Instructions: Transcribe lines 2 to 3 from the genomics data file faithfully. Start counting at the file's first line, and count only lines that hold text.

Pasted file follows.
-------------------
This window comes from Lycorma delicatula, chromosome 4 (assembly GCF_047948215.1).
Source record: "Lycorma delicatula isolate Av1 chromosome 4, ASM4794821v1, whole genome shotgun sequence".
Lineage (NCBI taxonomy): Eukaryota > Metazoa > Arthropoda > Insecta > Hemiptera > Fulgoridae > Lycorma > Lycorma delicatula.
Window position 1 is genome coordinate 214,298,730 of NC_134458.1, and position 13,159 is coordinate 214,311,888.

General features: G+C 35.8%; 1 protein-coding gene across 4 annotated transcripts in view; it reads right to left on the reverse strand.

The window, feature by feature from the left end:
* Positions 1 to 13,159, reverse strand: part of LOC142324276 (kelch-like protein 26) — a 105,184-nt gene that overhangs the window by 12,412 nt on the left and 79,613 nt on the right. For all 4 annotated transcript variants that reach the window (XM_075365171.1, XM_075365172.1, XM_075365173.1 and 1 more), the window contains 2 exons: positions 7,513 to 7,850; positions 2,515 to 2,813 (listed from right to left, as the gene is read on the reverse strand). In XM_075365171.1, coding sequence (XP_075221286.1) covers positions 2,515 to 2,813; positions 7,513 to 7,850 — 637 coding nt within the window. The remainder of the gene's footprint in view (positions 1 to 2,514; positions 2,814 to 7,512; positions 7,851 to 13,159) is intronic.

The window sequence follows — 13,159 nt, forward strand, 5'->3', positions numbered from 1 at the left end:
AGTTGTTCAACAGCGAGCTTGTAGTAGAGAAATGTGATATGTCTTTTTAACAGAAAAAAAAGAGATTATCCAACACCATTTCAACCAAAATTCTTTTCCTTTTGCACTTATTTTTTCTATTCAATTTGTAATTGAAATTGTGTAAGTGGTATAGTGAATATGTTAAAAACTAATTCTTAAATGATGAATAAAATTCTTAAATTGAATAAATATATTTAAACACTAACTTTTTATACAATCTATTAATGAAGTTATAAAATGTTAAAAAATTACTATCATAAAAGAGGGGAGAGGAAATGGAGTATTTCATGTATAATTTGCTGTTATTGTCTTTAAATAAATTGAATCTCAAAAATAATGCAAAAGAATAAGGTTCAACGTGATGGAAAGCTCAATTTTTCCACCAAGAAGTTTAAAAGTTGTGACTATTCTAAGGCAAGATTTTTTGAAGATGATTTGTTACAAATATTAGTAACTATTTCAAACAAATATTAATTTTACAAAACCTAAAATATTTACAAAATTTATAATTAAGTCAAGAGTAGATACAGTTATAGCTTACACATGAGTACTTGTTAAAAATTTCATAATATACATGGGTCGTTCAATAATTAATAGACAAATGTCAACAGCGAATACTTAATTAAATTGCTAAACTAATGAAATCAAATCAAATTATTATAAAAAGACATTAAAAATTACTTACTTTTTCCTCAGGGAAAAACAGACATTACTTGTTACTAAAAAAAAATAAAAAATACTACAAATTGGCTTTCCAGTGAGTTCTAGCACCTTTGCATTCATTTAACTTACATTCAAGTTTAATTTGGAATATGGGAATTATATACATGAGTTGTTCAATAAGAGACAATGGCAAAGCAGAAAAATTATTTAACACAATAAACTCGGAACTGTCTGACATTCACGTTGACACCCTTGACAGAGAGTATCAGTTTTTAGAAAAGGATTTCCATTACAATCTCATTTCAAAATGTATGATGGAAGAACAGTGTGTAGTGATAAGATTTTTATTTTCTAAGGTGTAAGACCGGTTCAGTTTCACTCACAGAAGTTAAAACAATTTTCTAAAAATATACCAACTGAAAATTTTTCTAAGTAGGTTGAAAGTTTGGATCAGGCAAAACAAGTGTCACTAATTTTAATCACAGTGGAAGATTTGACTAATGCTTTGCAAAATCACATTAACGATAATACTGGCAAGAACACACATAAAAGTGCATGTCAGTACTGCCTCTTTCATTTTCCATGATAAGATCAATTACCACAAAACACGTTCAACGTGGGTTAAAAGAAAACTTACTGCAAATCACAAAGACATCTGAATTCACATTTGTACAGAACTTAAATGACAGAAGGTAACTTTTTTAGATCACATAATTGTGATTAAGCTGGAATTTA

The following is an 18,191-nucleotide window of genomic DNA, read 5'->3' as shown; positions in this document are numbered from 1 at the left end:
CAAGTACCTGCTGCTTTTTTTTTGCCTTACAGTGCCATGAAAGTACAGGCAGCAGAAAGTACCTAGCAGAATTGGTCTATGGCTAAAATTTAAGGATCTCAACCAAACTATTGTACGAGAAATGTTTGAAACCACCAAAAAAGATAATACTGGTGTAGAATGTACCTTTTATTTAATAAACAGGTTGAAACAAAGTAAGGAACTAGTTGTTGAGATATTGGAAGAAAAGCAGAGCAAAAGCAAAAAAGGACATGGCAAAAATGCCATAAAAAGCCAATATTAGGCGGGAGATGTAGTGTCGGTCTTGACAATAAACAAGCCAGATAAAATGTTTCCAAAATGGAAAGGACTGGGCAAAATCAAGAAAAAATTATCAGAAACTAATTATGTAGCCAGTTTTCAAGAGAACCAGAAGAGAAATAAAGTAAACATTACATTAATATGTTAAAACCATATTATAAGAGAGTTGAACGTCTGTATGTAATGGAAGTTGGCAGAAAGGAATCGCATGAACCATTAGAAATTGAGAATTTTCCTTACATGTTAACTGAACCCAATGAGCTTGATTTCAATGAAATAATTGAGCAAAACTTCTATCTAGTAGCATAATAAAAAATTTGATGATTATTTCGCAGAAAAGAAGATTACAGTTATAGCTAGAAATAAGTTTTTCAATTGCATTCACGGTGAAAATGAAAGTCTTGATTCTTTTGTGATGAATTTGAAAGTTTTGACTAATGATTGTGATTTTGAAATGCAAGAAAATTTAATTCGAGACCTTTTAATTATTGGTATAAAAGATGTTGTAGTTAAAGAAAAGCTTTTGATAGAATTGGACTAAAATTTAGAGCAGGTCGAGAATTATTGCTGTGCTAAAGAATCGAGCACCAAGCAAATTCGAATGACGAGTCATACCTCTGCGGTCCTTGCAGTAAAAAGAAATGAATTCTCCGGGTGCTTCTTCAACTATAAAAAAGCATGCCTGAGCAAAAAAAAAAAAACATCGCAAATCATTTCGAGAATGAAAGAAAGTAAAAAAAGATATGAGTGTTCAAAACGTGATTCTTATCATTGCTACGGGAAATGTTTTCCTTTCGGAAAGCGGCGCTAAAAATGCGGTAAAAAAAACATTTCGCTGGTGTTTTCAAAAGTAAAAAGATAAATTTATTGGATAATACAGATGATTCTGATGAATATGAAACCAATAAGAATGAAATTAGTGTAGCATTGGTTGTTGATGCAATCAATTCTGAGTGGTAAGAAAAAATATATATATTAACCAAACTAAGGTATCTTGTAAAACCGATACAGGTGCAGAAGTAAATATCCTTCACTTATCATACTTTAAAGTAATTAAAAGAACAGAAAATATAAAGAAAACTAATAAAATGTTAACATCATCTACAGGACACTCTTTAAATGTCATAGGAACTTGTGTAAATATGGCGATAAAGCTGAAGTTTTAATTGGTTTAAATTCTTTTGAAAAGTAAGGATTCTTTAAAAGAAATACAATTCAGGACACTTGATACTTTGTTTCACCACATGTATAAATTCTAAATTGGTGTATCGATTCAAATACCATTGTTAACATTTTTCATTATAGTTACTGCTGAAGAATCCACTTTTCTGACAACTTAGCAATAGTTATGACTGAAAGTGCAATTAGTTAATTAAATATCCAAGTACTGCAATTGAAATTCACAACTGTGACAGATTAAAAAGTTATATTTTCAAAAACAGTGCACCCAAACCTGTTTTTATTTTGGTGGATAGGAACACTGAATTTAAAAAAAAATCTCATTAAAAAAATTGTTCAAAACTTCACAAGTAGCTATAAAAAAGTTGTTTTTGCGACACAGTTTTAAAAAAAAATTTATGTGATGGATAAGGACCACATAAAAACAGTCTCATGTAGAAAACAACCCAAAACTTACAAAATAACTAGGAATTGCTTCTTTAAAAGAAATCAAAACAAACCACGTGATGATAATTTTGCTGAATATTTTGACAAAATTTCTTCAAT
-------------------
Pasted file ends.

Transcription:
Source record: "Lycorma delicatula isolate Av1 chromosome 4, ASM4794821v1, whole genome shotgun sequence".
Lineage (NCBI taxonomy): Eukaryota > Metazoa > Arthropoda > Insecta > Hemiptera > Fulgoridae > Lycorma > Lycorma delicatula.